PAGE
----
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This has been a tough week for the tech giants. Amidst quarterly earning postings and legal turmoils, the top companies have somehow managed to serve the community with some interesting updates and releases of their products. Take a look at all the top news that has happened over this week.
Microsoft Puts An End To Its 25-Year-Old Algorithm
On Tuesday, Microsoft announced that it would be discontinuing Secure Hash Algorithm 1 SHA-1, from the Microsoft Download Center on August 3, 2020. SHA-1 is a legacy cryptographic hash algorithm that is no longer considered to be secure. So, Microsoft is asking its users to move to a currently supported version of Windows and to more robust alternatives, such as SHA-2.
Big Tech Testifies
In a first, the top court in the US asked the CEOs of Amazon, Apple, Facebook, and Google to testify on the same day regarding unfair competition. This is the first time Jeff Bezos had accepted to testify. This hearing is a result of a subcommittee’s 13-month probe into antitrust issues of the tech companies. The hearing, which was conducted virtually had Sundar Pichai, Mark Zuckerberg, Jeff Bezos and Tim Cook in a tight spot.
“Simply put, they have too much power.”– David Cicilline, Chairman, the antitrust subcommittee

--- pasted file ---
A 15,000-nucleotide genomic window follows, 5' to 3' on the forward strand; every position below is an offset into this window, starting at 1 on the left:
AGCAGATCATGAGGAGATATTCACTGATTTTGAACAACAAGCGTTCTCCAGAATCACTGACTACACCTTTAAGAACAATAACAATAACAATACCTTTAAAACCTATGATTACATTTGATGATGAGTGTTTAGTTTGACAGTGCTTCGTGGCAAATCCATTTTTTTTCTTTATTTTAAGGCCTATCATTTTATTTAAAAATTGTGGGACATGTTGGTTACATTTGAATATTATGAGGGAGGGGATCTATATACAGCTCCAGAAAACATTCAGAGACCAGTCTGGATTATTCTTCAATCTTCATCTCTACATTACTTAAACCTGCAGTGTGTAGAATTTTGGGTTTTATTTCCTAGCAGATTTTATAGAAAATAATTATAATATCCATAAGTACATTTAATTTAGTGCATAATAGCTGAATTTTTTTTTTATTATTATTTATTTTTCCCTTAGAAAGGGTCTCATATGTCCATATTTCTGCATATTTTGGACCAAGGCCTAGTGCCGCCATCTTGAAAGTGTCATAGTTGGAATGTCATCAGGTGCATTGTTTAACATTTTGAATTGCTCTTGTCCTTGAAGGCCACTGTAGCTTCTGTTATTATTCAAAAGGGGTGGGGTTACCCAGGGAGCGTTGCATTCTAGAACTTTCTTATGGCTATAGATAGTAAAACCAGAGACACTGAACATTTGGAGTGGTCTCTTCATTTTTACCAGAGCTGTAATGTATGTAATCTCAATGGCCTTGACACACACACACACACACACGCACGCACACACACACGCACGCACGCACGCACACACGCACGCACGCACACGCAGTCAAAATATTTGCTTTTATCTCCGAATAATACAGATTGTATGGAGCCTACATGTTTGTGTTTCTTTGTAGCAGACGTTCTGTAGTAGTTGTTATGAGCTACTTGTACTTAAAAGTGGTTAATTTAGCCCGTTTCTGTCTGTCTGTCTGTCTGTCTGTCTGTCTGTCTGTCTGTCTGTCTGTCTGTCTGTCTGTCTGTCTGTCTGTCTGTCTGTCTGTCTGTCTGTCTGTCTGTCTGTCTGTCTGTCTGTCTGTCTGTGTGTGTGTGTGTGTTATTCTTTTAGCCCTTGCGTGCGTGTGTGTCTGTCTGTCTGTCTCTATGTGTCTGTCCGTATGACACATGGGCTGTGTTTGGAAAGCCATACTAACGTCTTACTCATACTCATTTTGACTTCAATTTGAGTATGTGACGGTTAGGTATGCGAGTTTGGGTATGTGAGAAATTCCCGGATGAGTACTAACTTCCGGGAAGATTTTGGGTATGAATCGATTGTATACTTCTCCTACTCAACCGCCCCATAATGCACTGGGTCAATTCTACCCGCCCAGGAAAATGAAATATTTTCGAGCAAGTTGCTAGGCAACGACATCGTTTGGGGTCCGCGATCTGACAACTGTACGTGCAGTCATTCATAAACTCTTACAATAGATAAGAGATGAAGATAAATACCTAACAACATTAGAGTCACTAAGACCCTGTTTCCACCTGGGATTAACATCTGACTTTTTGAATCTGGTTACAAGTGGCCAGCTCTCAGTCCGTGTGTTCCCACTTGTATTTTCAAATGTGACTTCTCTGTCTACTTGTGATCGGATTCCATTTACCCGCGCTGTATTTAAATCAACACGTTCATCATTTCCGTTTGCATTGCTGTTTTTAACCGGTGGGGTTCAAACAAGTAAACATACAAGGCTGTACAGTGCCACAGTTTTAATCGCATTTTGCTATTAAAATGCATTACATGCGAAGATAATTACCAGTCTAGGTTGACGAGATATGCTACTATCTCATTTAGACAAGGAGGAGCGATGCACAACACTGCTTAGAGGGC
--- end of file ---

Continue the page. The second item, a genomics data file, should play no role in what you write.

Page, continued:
The hearing saw the CEOs, reminding the Congress of all the good deeds they have been doing. Zuckerberg explained how his company is battling misinformation on their platform and how they have been successful in curbing the bad content. Whereas, the Google Chief Sundar Pichai underlined Google’s commitment to the government through various contracts with the defence department. Jeff Bezos, who is a first-timer, eloquently, listed the numbers that Amazon has put up. Right from the funds allocated to frontline workers to the number of indirect jobs they have created, Bezos quickly got down to business. These statements and the follow-up discussion by the top CEOs will determine future decisions of the Congress where the plans of breaking up monopolies have been doing the rounds for a while.
Watch the full hearing here.
Facebook Sues EU
According to reports, Facebook is suing EU antitrust regulators for seeking ‘predominantly irrelevant’ documents that include highly sensitive personal information, such as employees’ medical information, personal financial documents and information which has got nothing to do with the Commission’s investigation. Ever since the launch of its marketplace in 2016, FB has provided 315,000 documents equivalent to 1.7 million pages to the Commission. Now, FB has turned the tables in the EU, which has put the company under scrutiny for marketplace practices.
Computer Vision Algorithms Fumble Over Masks
According to a preliminary study by the National Institute of Standards and Technology (NIST) , 89 of the best commercial facial recognition algorithms reportedly erred when they encountered masked images. For their experiments, the US government agency fed the algorithms which were trained before the pandemic with pictures of the same masked people. The drop in performance of widely used algorithms indicates that the facial recognition systems can indeed be fooled. This raises the question, what if these systems, which are installed in critical areas such as airport security, will malfunction and misidentify people? This is an ongoing survey, and more results will be reported in phases. Read more here.